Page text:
Trying to get pregnant? Make sure you know the bottom line on baby-making—what you don't understand can affect your bub-to-be's health.
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Say no to empty-calorie foods like sodas and chips, as well as fad diets that eliminate entire food groups. Instead, fill your diet with a variety of nutrient-rich meals containing lean protein, whole grains, fresh fruits and vegetables and plenty of low-fat dairy products, says Tammy Baker, M.S., R.D., a Phoenix-based dietitian and spokeswoman for the American Dietetic Association.
Experts advise against going on a diet right after giving birth. “To get your body back, you have to think health first,” Baker says. “Your body is working to repair itself.”
And try to spread out all those fresh vittles. Eating small, frequent meals throughout the day will keep your blood- sugar levels steady and help prevent you from overeating, Baker says. Keep in mind that if your calories are distributed throughout the day, they’re metabolized more efficiently and are less likely to be stored as fat.
And watch the juices. All the vitamin C you need for one day is in a small glass of orange juice. Any more than that and you’ll be drinking unnecessary calories.
“Getting plenty of sleep has been shown to help with weight loss because you’re not compelled to binge on high-calorie, high-sugar foods for energy,” says Sheah Rarback, M.S., R.D., director of nutrition at the Mailman Center for Child Development at the University of Miami School of Medicine. Strange sleep cycles like those forced on you by a newborn can upset your metabolism and make it harder for you to lose your pregnancy weight, Rarback says. Take a nap anytime the baby does, housework be damned. That way, you won’t end up with a long-term sleep deficit, and you’ll keep your energy levels and your potentially naughty cravings in check.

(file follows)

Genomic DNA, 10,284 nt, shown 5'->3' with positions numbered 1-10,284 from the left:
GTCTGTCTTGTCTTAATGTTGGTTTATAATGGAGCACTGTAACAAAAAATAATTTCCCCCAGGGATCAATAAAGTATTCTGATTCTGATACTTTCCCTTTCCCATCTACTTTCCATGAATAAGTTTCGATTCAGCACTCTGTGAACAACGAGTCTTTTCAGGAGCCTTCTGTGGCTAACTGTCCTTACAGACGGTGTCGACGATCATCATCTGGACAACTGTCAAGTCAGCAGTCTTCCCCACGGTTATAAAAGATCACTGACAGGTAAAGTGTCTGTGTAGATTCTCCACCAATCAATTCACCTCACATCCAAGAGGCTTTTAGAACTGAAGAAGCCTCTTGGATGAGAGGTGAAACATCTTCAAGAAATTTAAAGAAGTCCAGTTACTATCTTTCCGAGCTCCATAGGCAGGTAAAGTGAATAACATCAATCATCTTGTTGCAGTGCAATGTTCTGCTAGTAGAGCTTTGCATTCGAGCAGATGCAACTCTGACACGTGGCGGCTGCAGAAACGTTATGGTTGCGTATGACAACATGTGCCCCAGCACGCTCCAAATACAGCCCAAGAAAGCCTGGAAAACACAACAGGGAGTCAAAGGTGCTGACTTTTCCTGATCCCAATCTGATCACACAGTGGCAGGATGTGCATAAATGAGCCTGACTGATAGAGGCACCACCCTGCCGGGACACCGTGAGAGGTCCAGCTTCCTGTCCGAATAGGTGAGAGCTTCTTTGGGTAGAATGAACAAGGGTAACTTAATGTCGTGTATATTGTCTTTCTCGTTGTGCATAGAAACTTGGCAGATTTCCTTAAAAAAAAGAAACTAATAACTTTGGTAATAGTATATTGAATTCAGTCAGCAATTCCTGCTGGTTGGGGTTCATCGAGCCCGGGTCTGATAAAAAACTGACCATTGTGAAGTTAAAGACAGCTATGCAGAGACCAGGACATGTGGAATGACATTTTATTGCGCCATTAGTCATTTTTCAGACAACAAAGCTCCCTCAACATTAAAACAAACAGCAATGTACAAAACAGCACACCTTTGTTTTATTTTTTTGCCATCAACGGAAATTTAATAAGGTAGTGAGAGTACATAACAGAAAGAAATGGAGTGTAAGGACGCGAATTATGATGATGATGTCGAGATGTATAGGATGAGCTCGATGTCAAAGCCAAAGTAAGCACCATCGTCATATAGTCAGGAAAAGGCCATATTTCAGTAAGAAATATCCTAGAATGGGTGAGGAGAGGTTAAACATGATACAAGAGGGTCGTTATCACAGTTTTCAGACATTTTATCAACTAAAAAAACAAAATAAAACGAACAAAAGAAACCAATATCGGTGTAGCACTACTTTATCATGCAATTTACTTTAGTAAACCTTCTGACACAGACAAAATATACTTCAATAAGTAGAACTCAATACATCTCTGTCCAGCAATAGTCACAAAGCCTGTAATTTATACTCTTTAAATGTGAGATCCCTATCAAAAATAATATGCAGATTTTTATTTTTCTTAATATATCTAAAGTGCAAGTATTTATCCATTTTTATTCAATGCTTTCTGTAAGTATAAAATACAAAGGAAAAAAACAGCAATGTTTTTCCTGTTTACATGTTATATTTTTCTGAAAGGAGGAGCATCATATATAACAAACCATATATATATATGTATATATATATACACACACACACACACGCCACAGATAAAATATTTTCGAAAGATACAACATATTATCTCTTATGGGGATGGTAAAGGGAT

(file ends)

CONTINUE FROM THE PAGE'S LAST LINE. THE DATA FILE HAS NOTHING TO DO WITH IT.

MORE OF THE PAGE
Whatever you do, don’t sacrifice sleep for exercise time in those early weeks. If you don’t sleep enough, you won’t have enough energy for satisfying workouts, anyway.
Eating too much sugar can send your blood-sugar levels on a roller-coaster ride. And when your blood sugar drops, you’re more likely to eat the first thing you can get your hands on. So skip the sugary treats. To avoid temptation, keep only nutritious foods at your fingertips. And stock up on low-fat milk and yogurt for snacks, as studies have shown that calcium from milk and yogurt actually can aid weight loss by blocking a hormone that allows the body to store fat.
Also, eat high-fiber snacks like figs and raisins or whole-wheat crackers with veggies, suggests Rarback. They can fill you up and help with digestion and regularity.
It can be helpful to connect with other moms for regular exercise. Carolyn Pione of Baton Rouge, La., just didn’t feel she had the energy or the time to exercise after she had her baby in 1999. Then, some pals who had formed an early-morning running group showed up on her doorstep urging her to join.
At first Pione, who had gained 38 pounds during her pregnancy, couldn’t keep up. But before long she felt compelled to catch up, and besides, she didn’t want to miss out on the friendly conversation. She lost all of her baby weight and now runs in 5k’s, something she never would have worked up to without the help of the group. “Alone, it would have been impossible,” she says.